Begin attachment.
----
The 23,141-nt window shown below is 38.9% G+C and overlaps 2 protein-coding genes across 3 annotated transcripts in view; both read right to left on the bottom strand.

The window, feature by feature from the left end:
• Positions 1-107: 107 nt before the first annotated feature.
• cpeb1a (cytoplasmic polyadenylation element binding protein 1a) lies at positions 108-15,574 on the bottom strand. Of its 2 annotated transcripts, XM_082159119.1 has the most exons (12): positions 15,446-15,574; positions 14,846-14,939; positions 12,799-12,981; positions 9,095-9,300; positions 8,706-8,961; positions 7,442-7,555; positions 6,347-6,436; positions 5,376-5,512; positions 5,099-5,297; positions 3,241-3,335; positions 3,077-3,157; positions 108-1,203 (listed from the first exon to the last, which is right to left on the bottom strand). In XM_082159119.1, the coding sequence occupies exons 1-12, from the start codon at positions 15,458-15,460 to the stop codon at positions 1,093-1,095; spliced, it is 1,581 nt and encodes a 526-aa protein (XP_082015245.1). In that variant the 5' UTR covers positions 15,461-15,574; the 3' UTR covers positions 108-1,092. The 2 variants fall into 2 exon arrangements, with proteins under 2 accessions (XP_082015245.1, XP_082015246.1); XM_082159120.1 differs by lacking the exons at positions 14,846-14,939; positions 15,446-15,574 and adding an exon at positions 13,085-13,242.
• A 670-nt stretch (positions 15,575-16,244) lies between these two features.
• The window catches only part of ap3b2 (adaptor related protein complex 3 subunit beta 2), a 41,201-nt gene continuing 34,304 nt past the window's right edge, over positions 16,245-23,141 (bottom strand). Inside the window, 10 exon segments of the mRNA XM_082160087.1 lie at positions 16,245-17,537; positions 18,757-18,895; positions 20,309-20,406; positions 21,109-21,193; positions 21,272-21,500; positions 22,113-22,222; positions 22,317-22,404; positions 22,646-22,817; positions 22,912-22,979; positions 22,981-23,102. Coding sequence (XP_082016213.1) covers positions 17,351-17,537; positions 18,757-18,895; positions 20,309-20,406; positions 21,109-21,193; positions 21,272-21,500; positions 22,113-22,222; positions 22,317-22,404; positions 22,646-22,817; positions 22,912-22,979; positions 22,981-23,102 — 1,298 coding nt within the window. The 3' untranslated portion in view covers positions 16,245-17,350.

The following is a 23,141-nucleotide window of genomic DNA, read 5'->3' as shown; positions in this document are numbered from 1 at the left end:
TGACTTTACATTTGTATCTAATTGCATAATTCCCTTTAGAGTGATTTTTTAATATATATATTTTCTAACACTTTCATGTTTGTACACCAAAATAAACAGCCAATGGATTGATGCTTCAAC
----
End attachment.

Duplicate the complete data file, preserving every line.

The 23,141-nt window shown below is 38.9% G+C and overlaps 2 protein-coding genes across 3 annotated transcripts in view; both read right to left on the bottom strand.

The window, feature by feature from the left end:
• Positions 1-107: 107 nt before the first annotated feature.
• cpeb1a (cytoplasmic polyadenylation element binding protein 1a) lies at positions 108-15,574 on the bottom strand. Of its 2 annotated transcripts, XM_082159119.1 has the most exons (12): positions 15,446-15,574; positions 14,846-14,939; positions 12,799-12,981; positions 9,095-9,300; positions 8,706-8,961; positions 7,442-7,555; positions 6,347-6,436; positions 5,376-5,512; positions 5,099-5,297; positions 3,241-3,335; positions 3,077-3,157; positions 108-1,203 (listed from the first exon to the last, which is right to left on the bottom strand). In XM_082159119.1, the coding sequence occupies exons 1-12, from the start codon at positions 15,458-15,460 to the stop codon at positions 1,093-1,095; spliced, it is 1,581 nt and encodes a 526-aa protein (XP_082015245.1). In that variant the 5' UTR covers positions 15,461-15,574; the 3' UTR covers positions 108-1,092. The 2 variants fall into 2 exon arrangements, with proteins under 2 accessions (XP_082015245.1, XP_082015246.1); XM_082159120.1 differs by lacking the exons at positions 14,846-14,939; positions 15,446-15,574 and adding an exon at positions 13,085-13,242.
• A 670-nt stretch (positions 15,575-16,244) lies between these two features.
• The window catches only part of ap3b2 (adaptor related protein complex 3 subunit beta 2), a 41,201-nt gene continuing 34,304 nt past the window's right edge, over positions 16,245-23,141 (bottom strand). Inside the window, 10 exon segments of the mRNA XM_082160087.1 lie at positions 16,245-17,537; positions 18,757-18,895; positions 20,309-20,406; positions 21,109-21,193; positions 21,272-21,500; positions 22,113-22,222; positions 22,317-22,404; positions 22,646-22,817; positions 22,912-22,979; positions 22,981-23,102. Coding sequence (XP_082016213.1) covers positions 17,351-17,537; positions 18,757-18,895; positions 20,309-20,406; positions 21,109-21,193; positions 21,272-21,500; positions 22,113-22,222; positions 22,317-22,404; positions 22,646-22,817; positions 22,912-22,979; positions 22,981-23,102 — 1,298 coding nt within the window. The 3' untranslated portion in view covers positions 16,245-17,350.

The following is a 23,141-nucleotide window of genomic DNA, read 5'->3' as shown; positions in this document are numbered from 1 at the left end:
TGACTTTACATTTGTATCTAATTGCATAATTCCCTTTAGAGTGATTTTTTAATATATATATTTTCTAACACTTTCATGTTTGTACACCAAAATAAACAGCCAATGGATTGATGCTTCAAC